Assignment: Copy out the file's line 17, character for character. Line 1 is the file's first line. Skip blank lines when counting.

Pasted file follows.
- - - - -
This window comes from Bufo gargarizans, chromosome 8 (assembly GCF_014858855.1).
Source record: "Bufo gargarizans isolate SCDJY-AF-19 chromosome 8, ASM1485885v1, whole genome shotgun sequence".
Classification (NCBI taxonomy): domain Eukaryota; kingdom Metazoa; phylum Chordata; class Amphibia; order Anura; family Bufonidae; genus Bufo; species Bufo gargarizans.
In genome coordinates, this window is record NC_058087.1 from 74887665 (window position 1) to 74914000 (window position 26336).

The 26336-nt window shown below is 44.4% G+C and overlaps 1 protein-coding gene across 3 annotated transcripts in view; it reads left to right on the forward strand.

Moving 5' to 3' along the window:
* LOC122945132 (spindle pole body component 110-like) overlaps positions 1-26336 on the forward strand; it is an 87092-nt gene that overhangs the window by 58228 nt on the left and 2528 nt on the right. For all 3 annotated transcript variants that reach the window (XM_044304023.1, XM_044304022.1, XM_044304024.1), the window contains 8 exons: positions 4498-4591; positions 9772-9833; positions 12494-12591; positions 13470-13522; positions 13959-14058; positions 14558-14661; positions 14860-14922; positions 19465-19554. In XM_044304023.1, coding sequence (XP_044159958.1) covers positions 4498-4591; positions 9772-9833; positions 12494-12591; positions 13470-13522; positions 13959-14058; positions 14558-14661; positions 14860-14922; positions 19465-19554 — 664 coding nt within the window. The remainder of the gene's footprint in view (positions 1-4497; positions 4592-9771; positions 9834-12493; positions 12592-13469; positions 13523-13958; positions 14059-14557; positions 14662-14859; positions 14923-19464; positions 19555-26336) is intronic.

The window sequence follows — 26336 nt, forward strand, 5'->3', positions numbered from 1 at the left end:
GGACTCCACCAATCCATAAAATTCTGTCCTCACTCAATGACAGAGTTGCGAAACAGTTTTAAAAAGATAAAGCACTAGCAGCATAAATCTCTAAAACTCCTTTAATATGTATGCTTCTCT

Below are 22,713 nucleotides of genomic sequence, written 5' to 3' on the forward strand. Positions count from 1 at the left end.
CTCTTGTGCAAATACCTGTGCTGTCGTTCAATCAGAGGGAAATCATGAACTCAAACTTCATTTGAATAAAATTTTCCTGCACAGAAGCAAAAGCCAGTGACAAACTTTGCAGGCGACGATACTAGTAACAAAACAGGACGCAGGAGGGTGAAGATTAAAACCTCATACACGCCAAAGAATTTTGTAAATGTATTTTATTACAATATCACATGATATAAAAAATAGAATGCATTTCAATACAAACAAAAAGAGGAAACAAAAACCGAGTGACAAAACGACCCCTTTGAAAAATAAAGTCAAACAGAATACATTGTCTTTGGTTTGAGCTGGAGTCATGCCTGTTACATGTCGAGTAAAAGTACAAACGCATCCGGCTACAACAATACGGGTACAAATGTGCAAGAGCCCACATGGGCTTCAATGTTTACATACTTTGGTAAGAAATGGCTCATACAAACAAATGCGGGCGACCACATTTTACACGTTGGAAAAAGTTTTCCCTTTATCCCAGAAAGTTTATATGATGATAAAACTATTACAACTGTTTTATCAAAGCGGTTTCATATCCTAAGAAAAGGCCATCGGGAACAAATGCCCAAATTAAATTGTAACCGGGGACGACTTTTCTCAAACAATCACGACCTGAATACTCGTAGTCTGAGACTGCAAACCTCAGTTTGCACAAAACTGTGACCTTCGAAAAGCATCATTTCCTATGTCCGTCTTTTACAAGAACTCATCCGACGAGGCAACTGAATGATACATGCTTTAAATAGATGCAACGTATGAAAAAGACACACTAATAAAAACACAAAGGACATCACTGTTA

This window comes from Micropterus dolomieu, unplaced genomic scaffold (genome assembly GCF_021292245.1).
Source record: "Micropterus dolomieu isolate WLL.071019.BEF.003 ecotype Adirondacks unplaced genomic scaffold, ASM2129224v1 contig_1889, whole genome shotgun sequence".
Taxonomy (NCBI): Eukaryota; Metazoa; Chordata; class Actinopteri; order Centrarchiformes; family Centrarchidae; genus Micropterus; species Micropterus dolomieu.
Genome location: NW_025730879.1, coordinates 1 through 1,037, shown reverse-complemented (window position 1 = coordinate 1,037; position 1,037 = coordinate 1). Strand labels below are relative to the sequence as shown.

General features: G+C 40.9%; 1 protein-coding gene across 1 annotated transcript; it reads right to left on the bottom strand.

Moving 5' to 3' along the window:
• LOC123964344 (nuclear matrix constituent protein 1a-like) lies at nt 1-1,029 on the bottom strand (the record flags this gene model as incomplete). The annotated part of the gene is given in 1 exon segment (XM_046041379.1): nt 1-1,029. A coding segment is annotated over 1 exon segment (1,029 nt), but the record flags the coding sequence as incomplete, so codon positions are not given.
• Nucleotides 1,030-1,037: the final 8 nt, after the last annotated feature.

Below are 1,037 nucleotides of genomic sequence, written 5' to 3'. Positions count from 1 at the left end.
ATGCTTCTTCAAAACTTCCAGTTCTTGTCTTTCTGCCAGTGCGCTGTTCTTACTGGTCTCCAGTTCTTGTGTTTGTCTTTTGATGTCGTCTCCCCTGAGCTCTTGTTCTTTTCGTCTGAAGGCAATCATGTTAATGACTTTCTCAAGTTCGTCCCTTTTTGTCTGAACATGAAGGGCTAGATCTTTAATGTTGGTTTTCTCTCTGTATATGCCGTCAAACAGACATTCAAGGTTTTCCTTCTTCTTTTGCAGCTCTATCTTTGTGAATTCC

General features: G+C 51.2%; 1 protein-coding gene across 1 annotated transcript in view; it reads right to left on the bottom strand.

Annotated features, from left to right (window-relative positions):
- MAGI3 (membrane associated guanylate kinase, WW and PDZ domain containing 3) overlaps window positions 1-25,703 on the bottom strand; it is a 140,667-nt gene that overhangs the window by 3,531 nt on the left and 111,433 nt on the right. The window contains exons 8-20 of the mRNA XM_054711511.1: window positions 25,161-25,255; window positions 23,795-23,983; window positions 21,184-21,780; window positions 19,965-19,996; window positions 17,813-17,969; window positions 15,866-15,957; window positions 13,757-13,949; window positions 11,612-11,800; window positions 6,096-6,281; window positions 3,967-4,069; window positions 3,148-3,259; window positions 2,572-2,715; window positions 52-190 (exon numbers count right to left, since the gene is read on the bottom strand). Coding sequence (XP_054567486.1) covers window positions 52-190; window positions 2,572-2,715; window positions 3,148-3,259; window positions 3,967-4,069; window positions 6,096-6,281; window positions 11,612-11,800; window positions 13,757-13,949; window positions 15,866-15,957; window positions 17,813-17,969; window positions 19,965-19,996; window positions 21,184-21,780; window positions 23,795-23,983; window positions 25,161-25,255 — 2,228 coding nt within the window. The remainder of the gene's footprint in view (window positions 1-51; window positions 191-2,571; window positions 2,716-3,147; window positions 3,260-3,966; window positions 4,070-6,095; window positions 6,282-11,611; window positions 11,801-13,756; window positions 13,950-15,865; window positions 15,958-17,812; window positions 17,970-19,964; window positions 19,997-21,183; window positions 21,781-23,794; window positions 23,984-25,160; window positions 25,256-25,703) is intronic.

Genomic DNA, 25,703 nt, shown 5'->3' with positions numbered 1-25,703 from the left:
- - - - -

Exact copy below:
Moving 5' to 3' along the window: